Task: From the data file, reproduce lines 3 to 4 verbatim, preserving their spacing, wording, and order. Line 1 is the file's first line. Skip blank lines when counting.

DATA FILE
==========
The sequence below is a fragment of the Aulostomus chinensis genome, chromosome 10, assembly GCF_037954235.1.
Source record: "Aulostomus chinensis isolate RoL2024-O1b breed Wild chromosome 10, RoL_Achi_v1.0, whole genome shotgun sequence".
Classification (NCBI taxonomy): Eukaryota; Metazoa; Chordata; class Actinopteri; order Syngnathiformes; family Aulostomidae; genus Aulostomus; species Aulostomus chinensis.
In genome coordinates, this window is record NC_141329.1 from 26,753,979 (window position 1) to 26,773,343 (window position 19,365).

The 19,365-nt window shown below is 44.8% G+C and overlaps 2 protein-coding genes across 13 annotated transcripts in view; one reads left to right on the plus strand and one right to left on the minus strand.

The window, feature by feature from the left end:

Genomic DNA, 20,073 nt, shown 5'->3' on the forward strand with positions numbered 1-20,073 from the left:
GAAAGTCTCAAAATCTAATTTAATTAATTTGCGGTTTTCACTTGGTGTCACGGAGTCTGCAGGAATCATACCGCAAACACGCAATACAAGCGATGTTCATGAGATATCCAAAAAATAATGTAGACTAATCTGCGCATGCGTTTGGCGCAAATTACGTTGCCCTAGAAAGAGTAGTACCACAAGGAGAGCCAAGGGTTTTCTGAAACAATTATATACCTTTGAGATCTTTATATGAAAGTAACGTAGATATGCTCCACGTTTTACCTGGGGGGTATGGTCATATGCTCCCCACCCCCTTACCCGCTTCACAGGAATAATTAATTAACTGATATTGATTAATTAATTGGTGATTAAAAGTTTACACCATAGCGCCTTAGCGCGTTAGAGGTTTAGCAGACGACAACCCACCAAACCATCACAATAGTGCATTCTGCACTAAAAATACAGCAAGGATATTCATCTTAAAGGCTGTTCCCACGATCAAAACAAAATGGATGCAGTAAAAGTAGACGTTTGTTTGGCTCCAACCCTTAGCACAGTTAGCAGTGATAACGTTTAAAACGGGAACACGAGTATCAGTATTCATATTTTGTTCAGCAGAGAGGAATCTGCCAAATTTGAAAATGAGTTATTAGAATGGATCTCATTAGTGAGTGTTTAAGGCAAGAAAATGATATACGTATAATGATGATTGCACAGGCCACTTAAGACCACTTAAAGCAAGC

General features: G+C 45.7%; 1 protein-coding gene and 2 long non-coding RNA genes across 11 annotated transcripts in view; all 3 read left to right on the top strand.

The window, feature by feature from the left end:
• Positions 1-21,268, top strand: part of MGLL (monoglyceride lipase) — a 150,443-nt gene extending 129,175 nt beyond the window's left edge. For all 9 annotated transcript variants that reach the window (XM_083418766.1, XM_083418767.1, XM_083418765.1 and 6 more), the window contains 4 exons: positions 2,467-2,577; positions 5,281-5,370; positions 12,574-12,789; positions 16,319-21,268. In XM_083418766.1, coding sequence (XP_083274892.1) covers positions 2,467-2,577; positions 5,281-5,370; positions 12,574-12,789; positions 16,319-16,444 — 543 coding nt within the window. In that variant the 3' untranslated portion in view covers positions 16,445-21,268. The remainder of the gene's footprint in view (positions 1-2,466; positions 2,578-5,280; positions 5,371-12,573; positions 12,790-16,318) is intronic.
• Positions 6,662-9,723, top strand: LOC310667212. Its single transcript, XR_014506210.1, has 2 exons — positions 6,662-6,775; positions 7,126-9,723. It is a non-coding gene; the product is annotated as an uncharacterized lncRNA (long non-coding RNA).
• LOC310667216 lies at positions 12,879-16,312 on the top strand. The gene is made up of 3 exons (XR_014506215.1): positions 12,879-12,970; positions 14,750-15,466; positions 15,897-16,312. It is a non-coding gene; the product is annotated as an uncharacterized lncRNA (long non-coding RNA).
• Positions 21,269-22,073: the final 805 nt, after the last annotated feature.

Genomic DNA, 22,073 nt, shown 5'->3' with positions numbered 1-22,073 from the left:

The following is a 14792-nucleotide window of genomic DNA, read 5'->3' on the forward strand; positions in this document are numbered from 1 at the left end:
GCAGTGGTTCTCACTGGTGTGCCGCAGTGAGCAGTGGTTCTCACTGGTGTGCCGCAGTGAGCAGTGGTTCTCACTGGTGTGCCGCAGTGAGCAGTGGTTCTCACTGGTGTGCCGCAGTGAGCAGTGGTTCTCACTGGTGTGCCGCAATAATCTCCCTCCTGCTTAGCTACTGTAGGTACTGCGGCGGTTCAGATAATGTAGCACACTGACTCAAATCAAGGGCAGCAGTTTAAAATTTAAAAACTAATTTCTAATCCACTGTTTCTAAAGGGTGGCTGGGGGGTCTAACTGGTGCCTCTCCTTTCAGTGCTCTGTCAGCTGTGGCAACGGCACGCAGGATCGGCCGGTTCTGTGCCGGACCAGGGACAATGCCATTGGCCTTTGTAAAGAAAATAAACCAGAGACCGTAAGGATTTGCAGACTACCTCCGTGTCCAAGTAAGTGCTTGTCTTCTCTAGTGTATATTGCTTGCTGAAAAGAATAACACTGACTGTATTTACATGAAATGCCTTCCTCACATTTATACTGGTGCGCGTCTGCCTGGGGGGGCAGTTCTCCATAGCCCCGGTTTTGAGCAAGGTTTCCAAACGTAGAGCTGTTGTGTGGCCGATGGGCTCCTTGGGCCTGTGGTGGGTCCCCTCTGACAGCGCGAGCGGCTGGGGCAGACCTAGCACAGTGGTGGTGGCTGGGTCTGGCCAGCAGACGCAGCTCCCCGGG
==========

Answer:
Classification (NCBI taxonomy): Eukaryota; Metazoa; Chordata; class Actinopteri; order Syngnathiformes; family Aulostomidae; genus Aulostomus; species Aulostomus chinensis.
In genome coordinates, this window is record NC_141329.1 from 26,753,979 (window position 1) to 26,773,343 (window position 19,365).